I’ve been parked inside this Starbucks for a while now. The house is full of dust and glue as the drywall goes up. My distaste for the basement is greater than my feelings about Starbucks coffee.
So here I sit, sipping a blonde roast.
It still tastes burnt.
The morning has been spent on finances; figuring out what we’ve spent on the house this month, where we’re tracking in our remodel budget and feeling guilty about how much I spent on my hair. I’ve given myself the gift of Robyn to make money stress feel less burdensome.
Money is funny, honey.
putting coffee down.
It’s one of those topics, like religion, we’re taught to hide from others. For fear of making others feel bad, or making ourselves look bad. Money rarely has a positive connotation.
How many people know how much you make?
Know where you spend your money?
Know how much you save?
Admit it, you’re weird about your money.
I’m fascinated by the topic of money. It’s something we all make, spend and have. It’s something every single person has in common – whether we have just a little or a lot.
We all need to eat.
We all need a place to live.
We all want to make money.
Usually more of it.
And want to buy things that improve our life.
And yet we hold shame around it. Whether we have just a little or a lot.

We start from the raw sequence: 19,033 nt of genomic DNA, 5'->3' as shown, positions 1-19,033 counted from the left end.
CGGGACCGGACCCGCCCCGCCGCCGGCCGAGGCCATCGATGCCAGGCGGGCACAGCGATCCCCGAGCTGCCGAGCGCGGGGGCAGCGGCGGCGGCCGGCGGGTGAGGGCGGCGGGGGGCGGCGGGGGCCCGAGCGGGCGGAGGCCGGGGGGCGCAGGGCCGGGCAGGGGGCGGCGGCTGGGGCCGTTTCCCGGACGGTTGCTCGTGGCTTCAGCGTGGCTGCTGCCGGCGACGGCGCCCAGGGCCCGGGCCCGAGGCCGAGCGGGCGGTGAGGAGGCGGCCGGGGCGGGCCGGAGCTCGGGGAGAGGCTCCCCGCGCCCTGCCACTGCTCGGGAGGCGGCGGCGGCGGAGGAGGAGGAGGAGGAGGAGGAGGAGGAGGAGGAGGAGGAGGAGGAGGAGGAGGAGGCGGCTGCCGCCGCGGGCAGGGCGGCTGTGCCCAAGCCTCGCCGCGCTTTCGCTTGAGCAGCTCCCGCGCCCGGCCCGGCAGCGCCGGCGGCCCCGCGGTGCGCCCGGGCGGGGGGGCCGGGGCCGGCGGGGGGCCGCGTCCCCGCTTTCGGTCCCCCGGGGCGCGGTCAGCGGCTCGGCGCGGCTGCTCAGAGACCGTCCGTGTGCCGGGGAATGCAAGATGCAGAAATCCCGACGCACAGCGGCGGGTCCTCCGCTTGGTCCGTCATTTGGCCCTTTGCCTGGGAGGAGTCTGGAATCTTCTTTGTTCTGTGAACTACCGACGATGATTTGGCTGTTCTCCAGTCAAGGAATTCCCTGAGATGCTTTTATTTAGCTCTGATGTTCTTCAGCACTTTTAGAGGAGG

Like most things, when we are generous in sharing personal experiences about difficult topics, others return the favor. I find this to be especially true about money.
Everyone is scared to talk about money. I notice people sound apologetic when they make a lot (especially women). When they don’t make enough, people usually talk about how it’s temporary.
How do I know this is a universal thing? BECAUSE I’VE DONE IT TOO.
And I think this is a bad thing. Because we wind up hoarding our knowledge around money. People who are good with money tend not to share their tips. And people who aren’t are afraid to ask for help.
You could argue (and you probably have) that it’s nobody’s business. But the money secrecy perpetuates shame.
We never know where “normal” is, so we assume we are “not-normal”. We all believe others are making more than us, have their shit together or are somehow happier in their relationship with money.
Since opening up about my relationship with money in front of others, I have learned that absolutely none of that bullshit is true.
My relationship with money has changed a lot over the past few years. I’ve created some new habits that make money feel easier, and put myself in positions that make me feel desperate.
IDK would you wanna read that?